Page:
The day after Christmas we headed into the Grand Marché so that I could buy a boubou (pronounced boo-boo), the traditional men’s clothing in the Grand North. I can see them occasionally worn in the South, even by non-muslims, but it’s not as common and I had never worn one. For anyone that doesn’t know what a boubou is, it’s a pair of loose-fitting pants with a loose-fitting top that goes down a little below the knees. The top is embroidered around the neck and sometimes other places. One of the reasons I wanted to buy a boubou was because I had brought mostly shorts and t-shirts readying myself for the heat not realizing that they weren’t really acceptable in the stricter traditional standards of the North. But the main reason was just for the experience. When in Rome, right? When we got to the market we found two long rows of tailors making and selling nothing but boubous. It was quite a sight. Not knowing at all what a good price was but having acquired a love of haggling, I spent a long time going up and down the aisles talking to each shop. I finally got to the point where I found a boubou that I liked and told the man in the shop how much I wanted to pay. He had to call the owner who, he told me, was coming right away. I took the fact that he had to call the owner to mean that I was asking for a really good price. During the time I was waiting for the owner to show up, though, I found someone else that was trying to convince me not to buy one pre-made, that he wanted to make my boubou himself. I would be able to pick out the fabric, it would be tailored to my size, he could have it ready by the next morning, and … he could do it cheaper. Though a little bit skeptical, I agreed. It turns out he was a genuinely nice guy and a great businessman. He took me on his motorcycle to two different fabric shops to pick out exactly what I wanted, got me a good deal, and kept his word by having it ready first thing the next morning. It was dark green, almost exactly like the one I was about to buy except I was able to have the embroidery done better because I had saved so much money on the fabric. All that and at two thirds the price! Genevieve ordered something at the same time as me and he’s already picked up orders from at least three other Peace Corps volunteers. He does a great job and his good service is already paying dividends. If you’re ever in Garoua I’m pretty sure his shop is number GI-47 at the corner of the market.

The experience of wearing the boubou is another story all its own. I was amazed at all the respect and attention that people gave me. It was partly because they were proud that a foreigner was embracing their culture, but also because of the importance of appearance and what it represents as far as your social standing. People everywhere were calling me El Hadji which is a title for someone that has made the trek to Mecca. They probably knew that I had never been to Mecca; it was just a way of showing respect. Some people called me El Hadji Nasara. Nasara means white man in Fulfuldé, and while it’s often heard chanted from little kids or done just to solicit a reaction from you, this was very respectful. One of the days that I wore my boubou we all went to Lagdo, a town about 45 minutes outside of Garoua. I remember on one of the legs of the journey, as we were cramming seven people into an economy size car, it was insisted that El Hadji Nasara sit in the front. That is the seat reserved for the most important person. I usually don’t even like sitting there. They fit two people into that one front passenger seat. I would rather be one of the four people they squeeze into the back three seats. Three fourths of a seat is better than one half, right? But this time, the other person that was next to me in front was giving me as much space as humanly possible. He was like an acrobat almost on top of the stick shift giving me pretty much the whole seat to myself. While I felt uncomfortable having people go out of their way for me and judging me solely on the way I was dressed, it was an insightful experience into not just northern but Cameroonian culture. While I don’t necessarily like or agree with the practice, I can definitely see how if I had grown up here, every day I would dress to impress and not for comfort. I remember hearing in our training over a year and a half ago that people will wear the best clothes they have and take pains to keep up their appearance. I saw that it was true, but now I have an even better understanding of why.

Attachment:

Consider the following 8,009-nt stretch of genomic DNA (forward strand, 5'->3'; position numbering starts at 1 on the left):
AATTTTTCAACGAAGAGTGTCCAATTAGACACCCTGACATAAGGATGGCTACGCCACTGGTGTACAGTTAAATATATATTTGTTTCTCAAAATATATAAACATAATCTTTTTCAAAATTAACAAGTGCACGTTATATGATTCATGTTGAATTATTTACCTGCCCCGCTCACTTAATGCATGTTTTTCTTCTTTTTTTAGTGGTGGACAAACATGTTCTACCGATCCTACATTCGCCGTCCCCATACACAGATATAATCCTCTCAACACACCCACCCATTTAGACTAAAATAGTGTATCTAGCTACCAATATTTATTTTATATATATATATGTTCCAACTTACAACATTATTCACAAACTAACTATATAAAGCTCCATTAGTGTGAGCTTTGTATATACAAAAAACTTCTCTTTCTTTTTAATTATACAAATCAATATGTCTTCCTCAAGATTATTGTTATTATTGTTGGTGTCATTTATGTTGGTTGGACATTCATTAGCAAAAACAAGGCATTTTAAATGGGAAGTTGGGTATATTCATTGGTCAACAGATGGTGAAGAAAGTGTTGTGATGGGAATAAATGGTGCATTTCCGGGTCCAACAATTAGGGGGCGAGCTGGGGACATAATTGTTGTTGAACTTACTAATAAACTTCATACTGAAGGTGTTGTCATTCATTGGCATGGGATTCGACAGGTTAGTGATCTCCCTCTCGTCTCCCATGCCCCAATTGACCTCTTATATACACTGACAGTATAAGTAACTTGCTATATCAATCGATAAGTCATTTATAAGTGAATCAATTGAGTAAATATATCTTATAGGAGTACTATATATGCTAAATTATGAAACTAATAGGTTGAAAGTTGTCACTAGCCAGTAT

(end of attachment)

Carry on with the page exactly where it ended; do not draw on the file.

The Lagdo trip that I had the VIP treatment for was pretty amazing. In the middle of this desert climate is a town profiting from a hydro-electric dam that creates a lake and some pretty incredible scenery. When we arrived we went straight to the dam. On one side is the lake and nearby hills extending right to the waters edge. On the other, hundreds of feet below, the river continues through a trail of fertile, green earth among the rest of the dry region. At the bottom is also a home for a few hippos that we could see lounging in the water and the afternoon sun. They were pretty far down and all we could see were the tops of their heads poking out of the water, but after seeing one yawn it brought back the reality of what we were seeing. His enormous head hinged open at least ninety degrees. After the dam, we went to have a drink at the Blue Lagoon, a small resort on the waters edge. The serenity of the resort with groups of small huts and buildings scattered on the hillside overlooking the lake made it the perfect place to sit down and soak up the scenery. We took our time, took a few pictures, and then headed back to Garoua.
The lake at the top of the dam

Hippos at the bottom

View from the Blue Lagoon

At the Blue Lagoon (the boubou has an affect on Americans too)

Once back in Garoua, we got a good night sleep, woke up early, and took the first bush taxi of the day into the Extreme North…


*Don’t forget to check out the photos I just added to the last post.